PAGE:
Things your trainer might not tell you

IMG_2522I had a student once who exclaimed, “I don’t care why the dog does this, I just want him to stop!”

Clients like this are the bane of dog trainers, not because we don’t enjoy a challenge, but because our goal is to make you happy. If you don’t want to know why a dog does something, we’re not going to force the information on you.

Most pet owners, like trainers, do care about why dogs behave the way they do. But many are afraid to know whatever it is we don’t want to know, and frequently we don’t want to know how our behavior is driving the dog’s behavior.

Dog training can feel more embarrassing  than a nude dance class.  Your dog reveals all your flaws.  To spare your ego,  your trainer might let you blame your dog for whatever your dog is doing.  Do you need to step up your training , improve the value of your reinforcement, train your dog to wear a head halter? Your trainer might tell you once, but don’t expect him or her to tell you twice, twist your arm, or the leash connected to it. After all, the dog isn’t paying for these training classes!

Am I right?

56F486B5-24A5-4AF4-B26B-70F3E28C8BEBSo here’s your warning:  your teacher will grow to  tell you what you want to hear, because if she is telling you stuff you don’t want to hear, you will find another trainer.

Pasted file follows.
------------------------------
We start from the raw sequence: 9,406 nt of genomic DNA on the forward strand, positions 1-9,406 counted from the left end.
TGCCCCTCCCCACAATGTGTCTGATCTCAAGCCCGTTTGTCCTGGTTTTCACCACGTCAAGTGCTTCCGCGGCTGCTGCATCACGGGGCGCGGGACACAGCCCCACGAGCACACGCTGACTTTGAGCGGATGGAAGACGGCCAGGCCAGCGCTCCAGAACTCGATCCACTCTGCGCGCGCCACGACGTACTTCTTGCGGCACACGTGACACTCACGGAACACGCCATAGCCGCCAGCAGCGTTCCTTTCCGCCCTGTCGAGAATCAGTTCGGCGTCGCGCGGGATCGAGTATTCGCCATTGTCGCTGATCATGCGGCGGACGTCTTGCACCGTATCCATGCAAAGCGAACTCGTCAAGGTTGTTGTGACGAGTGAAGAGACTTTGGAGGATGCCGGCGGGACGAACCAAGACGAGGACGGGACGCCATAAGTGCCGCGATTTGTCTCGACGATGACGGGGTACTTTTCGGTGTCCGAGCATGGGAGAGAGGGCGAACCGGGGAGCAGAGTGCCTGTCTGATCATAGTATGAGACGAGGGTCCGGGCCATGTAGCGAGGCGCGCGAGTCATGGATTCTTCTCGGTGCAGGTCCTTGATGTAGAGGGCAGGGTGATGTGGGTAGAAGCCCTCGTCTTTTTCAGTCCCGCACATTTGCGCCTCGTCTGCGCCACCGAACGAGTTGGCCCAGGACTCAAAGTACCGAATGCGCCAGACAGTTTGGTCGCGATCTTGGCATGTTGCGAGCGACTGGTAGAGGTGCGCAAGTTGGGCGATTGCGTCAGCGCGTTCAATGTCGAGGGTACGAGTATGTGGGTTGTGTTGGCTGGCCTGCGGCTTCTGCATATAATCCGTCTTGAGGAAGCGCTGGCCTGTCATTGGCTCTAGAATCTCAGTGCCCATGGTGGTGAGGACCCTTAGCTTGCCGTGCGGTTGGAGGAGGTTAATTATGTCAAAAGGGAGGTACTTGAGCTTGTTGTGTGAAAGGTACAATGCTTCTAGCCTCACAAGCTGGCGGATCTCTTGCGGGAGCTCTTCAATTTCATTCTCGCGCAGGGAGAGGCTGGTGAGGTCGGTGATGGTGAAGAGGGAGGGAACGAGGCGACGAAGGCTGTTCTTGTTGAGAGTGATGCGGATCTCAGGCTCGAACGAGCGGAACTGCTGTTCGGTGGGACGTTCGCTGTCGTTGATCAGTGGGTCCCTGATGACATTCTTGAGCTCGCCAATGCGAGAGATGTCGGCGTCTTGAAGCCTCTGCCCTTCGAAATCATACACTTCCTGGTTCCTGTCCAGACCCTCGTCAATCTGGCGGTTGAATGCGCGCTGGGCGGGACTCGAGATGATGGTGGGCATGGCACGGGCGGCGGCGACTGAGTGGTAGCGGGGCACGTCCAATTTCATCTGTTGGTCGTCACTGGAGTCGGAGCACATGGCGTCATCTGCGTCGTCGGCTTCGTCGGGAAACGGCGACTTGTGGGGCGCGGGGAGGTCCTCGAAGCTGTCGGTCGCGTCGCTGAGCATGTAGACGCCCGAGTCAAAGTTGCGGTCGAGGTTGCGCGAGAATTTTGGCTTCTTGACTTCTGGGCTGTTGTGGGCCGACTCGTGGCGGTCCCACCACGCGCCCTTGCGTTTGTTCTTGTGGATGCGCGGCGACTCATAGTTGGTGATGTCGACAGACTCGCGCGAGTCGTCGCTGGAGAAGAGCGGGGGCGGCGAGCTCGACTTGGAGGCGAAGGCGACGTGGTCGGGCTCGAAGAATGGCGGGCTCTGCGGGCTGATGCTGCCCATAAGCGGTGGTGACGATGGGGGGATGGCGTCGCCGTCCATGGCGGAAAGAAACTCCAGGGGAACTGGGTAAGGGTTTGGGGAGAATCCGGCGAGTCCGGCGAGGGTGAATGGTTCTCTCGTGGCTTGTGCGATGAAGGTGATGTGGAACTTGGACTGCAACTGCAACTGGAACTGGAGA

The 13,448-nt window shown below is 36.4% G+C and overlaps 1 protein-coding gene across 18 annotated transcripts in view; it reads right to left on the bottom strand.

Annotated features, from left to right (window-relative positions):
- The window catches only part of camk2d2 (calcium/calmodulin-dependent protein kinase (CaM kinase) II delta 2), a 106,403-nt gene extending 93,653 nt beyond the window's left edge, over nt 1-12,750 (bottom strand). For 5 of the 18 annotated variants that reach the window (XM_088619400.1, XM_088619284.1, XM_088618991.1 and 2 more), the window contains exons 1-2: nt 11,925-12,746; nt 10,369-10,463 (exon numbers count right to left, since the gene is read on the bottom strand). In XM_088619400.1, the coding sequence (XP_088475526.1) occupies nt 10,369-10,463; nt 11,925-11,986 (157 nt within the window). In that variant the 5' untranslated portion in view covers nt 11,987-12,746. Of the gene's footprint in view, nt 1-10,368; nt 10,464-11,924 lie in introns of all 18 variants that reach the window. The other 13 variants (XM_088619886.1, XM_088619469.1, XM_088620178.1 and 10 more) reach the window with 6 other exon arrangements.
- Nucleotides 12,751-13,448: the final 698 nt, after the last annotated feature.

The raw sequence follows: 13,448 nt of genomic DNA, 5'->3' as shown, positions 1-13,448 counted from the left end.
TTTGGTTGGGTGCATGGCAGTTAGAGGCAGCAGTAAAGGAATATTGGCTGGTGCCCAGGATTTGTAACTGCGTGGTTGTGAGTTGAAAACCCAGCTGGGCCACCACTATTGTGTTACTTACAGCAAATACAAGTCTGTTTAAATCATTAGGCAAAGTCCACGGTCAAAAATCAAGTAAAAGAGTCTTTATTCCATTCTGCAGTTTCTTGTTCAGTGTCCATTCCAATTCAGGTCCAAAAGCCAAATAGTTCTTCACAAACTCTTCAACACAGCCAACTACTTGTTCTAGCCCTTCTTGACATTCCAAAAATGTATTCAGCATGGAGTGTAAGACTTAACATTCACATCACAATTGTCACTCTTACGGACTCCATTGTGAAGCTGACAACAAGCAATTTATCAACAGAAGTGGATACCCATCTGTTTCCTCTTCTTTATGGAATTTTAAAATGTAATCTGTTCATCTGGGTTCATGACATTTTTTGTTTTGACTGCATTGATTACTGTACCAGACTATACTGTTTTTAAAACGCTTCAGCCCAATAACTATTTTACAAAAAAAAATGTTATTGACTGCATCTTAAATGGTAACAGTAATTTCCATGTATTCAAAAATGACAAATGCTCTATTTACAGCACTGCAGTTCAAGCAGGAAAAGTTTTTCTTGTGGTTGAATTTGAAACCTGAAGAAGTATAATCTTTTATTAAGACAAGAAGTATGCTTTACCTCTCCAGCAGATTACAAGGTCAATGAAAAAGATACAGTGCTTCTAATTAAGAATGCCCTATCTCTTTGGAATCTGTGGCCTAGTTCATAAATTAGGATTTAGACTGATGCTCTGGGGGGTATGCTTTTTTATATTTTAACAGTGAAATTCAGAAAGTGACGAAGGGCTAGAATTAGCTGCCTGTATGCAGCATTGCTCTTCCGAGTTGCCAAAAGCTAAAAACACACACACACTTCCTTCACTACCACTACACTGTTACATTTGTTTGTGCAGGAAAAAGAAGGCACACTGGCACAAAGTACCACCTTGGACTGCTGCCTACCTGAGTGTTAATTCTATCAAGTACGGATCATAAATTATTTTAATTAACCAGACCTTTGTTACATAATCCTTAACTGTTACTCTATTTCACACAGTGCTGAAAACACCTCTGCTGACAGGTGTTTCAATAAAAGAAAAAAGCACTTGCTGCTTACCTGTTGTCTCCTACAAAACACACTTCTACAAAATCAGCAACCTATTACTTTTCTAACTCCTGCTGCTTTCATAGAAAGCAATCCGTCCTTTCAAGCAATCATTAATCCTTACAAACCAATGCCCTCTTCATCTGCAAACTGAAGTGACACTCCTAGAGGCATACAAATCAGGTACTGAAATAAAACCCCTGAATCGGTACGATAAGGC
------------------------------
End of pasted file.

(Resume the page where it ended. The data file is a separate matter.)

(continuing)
I just realized recently that my doctor never told me when I was getting a bit overweight. My weight was “average” for a woman my age, but not really my healthiest weight. After I lost twenty pounds I started to wonder why he never mentioned that really, I had technically become almost obese. I’m a healthier weight now and so it’s easier for me to see where I was going wrong before.   And I realized,  my doctor didn’t blurt out “you’re getting fat!”  for the same reasons it is often hard to tell dog-clients, no matter how carefully, anything that sorta means, “you’re not doing it right!”

To advance and grow as dog trainers, we have to believe that we can do better. It’s nice to believe you’re doing great, until it means you aren’t growing as a trainer . Don’t worry,  your dog training instructor isn’t going to give you a “C-” !  You’ll just never know what you don’t know. These classes are electives. You really need to go after your education, challenge yourself (that’s why competitions are so helpful) if you want to grow.

Is dog training an adventure for you, or a chore? Cross species communication, reinforcement schedules, behavior science, cognition:  dog training is a delightfully enlightening hobby, that helps us make more sense of the world.  And since you have a dog anyway… grow with it! And when you can handle knowing more, your teachers will show you more! 0D331F6E-B6ED-4A41-B82C-0C29AB773C78

 

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